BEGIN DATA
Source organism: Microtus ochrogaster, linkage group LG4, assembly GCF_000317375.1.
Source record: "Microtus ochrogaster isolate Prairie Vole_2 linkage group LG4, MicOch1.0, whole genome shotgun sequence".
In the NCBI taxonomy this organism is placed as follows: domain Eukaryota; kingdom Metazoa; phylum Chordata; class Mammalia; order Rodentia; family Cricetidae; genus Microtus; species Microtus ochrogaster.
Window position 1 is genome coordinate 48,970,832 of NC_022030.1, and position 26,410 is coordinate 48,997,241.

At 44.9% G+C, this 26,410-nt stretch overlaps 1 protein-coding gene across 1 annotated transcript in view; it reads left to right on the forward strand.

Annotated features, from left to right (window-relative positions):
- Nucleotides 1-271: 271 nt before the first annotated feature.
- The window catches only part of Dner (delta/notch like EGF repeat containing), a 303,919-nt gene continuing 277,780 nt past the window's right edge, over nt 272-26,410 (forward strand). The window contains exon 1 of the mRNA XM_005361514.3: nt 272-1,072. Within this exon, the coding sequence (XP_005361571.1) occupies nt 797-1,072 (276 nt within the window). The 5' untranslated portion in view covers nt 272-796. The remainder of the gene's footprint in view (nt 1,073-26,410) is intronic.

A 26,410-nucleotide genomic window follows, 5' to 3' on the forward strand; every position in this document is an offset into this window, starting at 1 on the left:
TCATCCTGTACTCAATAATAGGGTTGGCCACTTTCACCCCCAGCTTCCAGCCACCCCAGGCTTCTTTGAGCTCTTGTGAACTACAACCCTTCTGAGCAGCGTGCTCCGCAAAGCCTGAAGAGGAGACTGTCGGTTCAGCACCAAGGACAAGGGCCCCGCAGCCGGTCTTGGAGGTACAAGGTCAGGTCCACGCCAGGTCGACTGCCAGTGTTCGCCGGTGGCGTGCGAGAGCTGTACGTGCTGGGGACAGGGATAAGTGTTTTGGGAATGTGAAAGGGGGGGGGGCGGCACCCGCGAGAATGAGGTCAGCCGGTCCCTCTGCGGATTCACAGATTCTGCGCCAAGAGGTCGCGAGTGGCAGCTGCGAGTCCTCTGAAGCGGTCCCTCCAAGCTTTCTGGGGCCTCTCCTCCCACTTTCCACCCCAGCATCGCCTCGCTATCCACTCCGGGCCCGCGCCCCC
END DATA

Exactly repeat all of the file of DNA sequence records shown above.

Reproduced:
Source organism: Microtus ochrogaster, linkage group LG4, assembly GCF_000317375.1.
Source record: "Microtus ochrogaster isolate Prairie Vole_2 linkage group LG4, MicOch1.0, whole genome shotgun sequence".
In the NCBI taxonomy this organism is placed as follows: domain Eukaryota; kingdom Metazoa; phylum Chordata; class Mammalia; order Rodentia; family Cricetidae; genus Microtus; species Microtus ochrogaster.
Window position 1 is genome coordinate 48,970,832 of NC_022030.1, and position 26,410 is coordinate 48,997,241.

At 44.9% G+C, this 26,410-nt stretch overlaps 1 protein-coding gene across 1 annotated transcript in view; it reads left to right on the forward strand.

Annotated features, from left to right (window-relative positions):
- Nucleotides 1-271: 271 nt before the first annotated feature.
- The window catches only part of Dner (delta/notch like EGF repeat containing), a 303,919-nt gene continuing 277,780 nt past the window's right edge, over nt 272-26,410 (forward strand). The window contains exon 1 of the mRNA XM_005361514.3: nt 272-1,072. Within this exon, the coding sequence (XP_005361571.1) occupies nt 797-1,072 (276 nt within the window). The 5' untranslated portion in view covers nt 272-796. The remainder of the gene's footprint in view (nt 1,073-26,410) is intronic.

A 26,410-nucleotide genomic window follows, 5' to 3' on the forward strand; every position in this document is an offset into this window, starting at 1 on the left:
TCATCCTGTACTCAATAATAGGGTTGGCCACTTTCACCCCCAGCTTCCAGCCACCCCAGGCTTCTTTGAGCTCTTGTGAACTACAACCCTTCTGAGCAGCGTGCTCCGCAAAGCCTGAAGAGGAGACTGTCGGTTCAGCACCAAGGACAAGGGCCCCGCAGCCGGTCTTGGAGGTACAAGGTCAGGTCCACGCCAGGTCGACTGCCAGTGTTCGCCGGTGGCGTGCGAGAGCTGTACGTGCTGGGGACAGGGATAAGTGTTTTGGGAATGTGAAAGGGGGGGGGGCGGCACCCGCGAGAATGAGGTCAGCCGGTCCCTCTGCGGATTCACAGATTCTGCGCCAAGAGGTCGCGAGTGGCAGCTGCGAGTCCTCTGAAGCGGTCCCTCCAAGCTTTCTGGGGCCTCTCCTCCCACTTTCCACCCCAGCATCGCCTCGCTATCCACTCCGGGCCCGCGCCCCC